MethodInvocationException: Exception calling “FromBase64String” with “1” argument(s): “The input is not a valid Base-64 string as it contains a non-base 64 character, more than two padding characters, or an illegal character among the padding characters.”

Well, what do you know – my 1000th post! 🥳 This blog turns 10 years next month, whoo hoo!

We use SecureAuth at work. And a bunch of users from some of our European and Asian offices complain that they get an error like this occassionally:

Digging further into this 1) it seems to be a known SecureAuth issue wherein it doesn’t like non-ASCII characters in names and but 2) it only affects some users with non-ASCII characters in their name (e.g. Chinese names or Umlauts and such) but not everyone with such characters.

Moreover, even amongst the users who are affected they are only affected when visiting some realms, not all.

I confirmed that yes it only seems to be some characters. If I create a test account and add any random Chinese character it doesn’t fail. Specific names seem to trigger this issue, and removing these names from the affected users fixes it for them too.

I wasn’t sure why it was only affecting some realms though. And why was the name coming into play? Everything was setup to use UPN or First Name and Last Name, and we didn’t really care about the Display Name. (Oh, that’s another thing – the Display Name was what mattered; if I added special characters in the Name that didn’t have an impact).

Digging even further into this I realized the issue affects our Azure AD realms. This was also obvious from the error message in retrospect. It talks about Conditional Access.

We have Azure AD setup to use SecureAuth for 2FA via a Custom Control. So a user authenticates against Azure AD, it sends the user to SecureAuth with some claims, and ideally SecureAuth should perform 2FA and pass the user on – but it wasn’t. I fired up SAML Tracer and checked what Azure AD was sending SecureAuth. I saw that it does a POST to SecureAuth with the id_token.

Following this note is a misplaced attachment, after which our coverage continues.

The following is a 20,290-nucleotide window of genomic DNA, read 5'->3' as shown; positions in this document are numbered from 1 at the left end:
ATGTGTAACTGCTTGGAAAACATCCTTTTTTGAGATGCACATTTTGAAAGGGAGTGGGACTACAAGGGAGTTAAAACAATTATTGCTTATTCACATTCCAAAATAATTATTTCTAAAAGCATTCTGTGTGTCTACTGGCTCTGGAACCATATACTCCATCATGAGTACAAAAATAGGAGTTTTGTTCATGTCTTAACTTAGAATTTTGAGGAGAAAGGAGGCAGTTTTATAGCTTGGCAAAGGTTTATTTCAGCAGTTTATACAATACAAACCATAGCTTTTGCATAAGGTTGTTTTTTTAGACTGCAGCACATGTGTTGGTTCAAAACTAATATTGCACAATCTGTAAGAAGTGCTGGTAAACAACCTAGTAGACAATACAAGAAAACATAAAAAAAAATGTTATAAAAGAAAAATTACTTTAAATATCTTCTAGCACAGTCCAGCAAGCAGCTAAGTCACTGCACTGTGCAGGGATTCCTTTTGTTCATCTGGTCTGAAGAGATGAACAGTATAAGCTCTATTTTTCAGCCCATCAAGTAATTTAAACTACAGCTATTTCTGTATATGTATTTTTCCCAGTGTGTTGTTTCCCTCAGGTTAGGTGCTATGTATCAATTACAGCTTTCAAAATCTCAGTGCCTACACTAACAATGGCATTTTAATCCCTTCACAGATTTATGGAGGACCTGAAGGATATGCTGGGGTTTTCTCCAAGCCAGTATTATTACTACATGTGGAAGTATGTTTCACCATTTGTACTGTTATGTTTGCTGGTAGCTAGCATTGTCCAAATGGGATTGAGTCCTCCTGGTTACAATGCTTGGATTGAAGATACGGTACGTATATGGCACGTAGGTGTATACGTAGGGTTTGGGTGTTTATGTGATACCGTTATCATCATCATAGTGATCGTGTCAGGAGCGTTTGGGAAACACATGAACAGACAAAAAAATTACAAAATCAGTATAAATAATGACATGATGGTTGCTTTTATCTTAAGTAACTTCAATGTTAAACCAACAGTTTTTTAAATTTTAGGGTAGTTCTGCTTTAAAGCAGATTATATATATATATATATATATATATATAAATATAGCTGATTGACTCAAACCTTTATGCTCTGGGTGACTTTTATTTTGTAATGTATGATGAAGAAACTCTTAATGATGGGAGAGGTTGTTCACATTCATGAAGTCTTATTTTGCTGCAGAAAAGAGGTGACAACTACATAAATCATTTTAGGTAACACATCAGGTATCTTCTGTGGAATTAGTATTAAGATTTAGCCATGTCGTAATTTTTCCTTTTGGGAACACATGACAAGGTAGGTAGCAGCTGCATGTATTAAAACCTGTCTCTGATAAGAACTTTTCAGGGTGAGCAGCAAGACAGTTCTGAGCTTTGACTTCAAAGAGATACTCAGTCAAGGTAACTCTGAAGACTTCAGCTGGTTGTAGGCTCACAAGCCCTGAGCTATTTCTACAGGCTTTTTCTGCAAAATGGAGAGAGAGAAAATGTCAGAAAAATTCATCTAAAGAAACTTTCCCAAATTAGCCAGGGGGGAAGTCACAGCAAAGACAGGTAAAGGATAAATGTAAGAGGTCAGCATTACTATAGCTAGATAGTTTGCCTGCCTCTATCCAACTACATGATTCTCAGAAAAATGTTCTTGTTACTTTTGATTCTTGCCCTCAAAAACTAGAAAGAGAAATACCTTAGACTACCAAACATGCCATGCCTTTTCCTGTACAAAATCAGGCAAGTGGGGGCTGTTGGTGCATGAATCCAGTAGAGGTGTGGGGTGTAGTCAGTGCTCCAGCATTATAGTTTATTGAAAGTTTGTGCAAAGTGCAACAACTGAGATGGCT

Interesting. So that explains the Base64 bit. This token is 3 Base64 segments after all (header, body, and signature) (I go into this in some detail in an earlier post) so what SecureAuth (or any other receiving platform) does is split this up along the dots and convert each to Base64.

If I put the above id_token into a site like I can see that it has the name with Chinese characters. So that explains how it is coming into play, even though we are not using it anywhere.

If I use PowerShell and split the token along the dot and try to decode the middle one, it too complains.

Same error as SecureAuth. And is what is expected according to the .NET docs for FromBase64String too.

If I put this Base64 blob into an online decoder site too (e.g. it complains. So it sounds like some special characters when encoded into Base64 by Azure AD don’t result in valid Base64. The website probably fixes whatever is wrong intrinsically, but PowerShell and SecureAuth etc. don’t do that.

Reading up on how SecureAuth does its part I learnt that it has a VB file per realm (called “MSConditionalAccess.aspx.vb”) that has some code like this:

This is what does the actual conversion from Base64 to a string – the equivalent of what I did above in PowerShell. Notice it does one fix – replace any spaces with plus signs.

Googling confirmed the same, and looking more at the problem Base64 text I realized that it has dashes – and those definitely are not allowed. So I figured why not replace the dashes with pluses as above. Going back to PowerShell, that’s like doing:

And that actually works! I could get a stream of bytes.

I then tried converting these to text as I usually do:

But that gave some gibberish output:

Hmm. Wasn’t what I was expecting. If I were to put the fixed Base64 text (the one with dashes replaced with pluses) into the online decoder though, it works fine. So I am definitely on the right track!

Then I realized the gibberish is probably just encoding. I was doing Unicode above, should try something else too obviously. I thought Unicode was the same as UTF-8 (maybe it is?) but I tried using UTF-8 encoding too just in case.

And… that worked!

So it sounds like the fix then is to modify the VB function in SecureAuth to do a similar replace:

I didn’t, of course, try this as it’s a production system and I don’t know VB enough to be confident that this is all there is to it. So in that way this blog post is a bit of a downer with no happy ending, but I am pretty pleased I figured this out and I wanted to post about it. This investigation answered a bunch of questions for me, and that’s what counts! 🙂

On that note, here’s to 1000 more blog posts…

Update: The “Unicode” encoding class is actually UTF-16. So that’s why I got gibberish. The source text must have been encoded in UTF-8 by Azure AD, so showing it with the wrong encoding will obviously not work. Thanks to.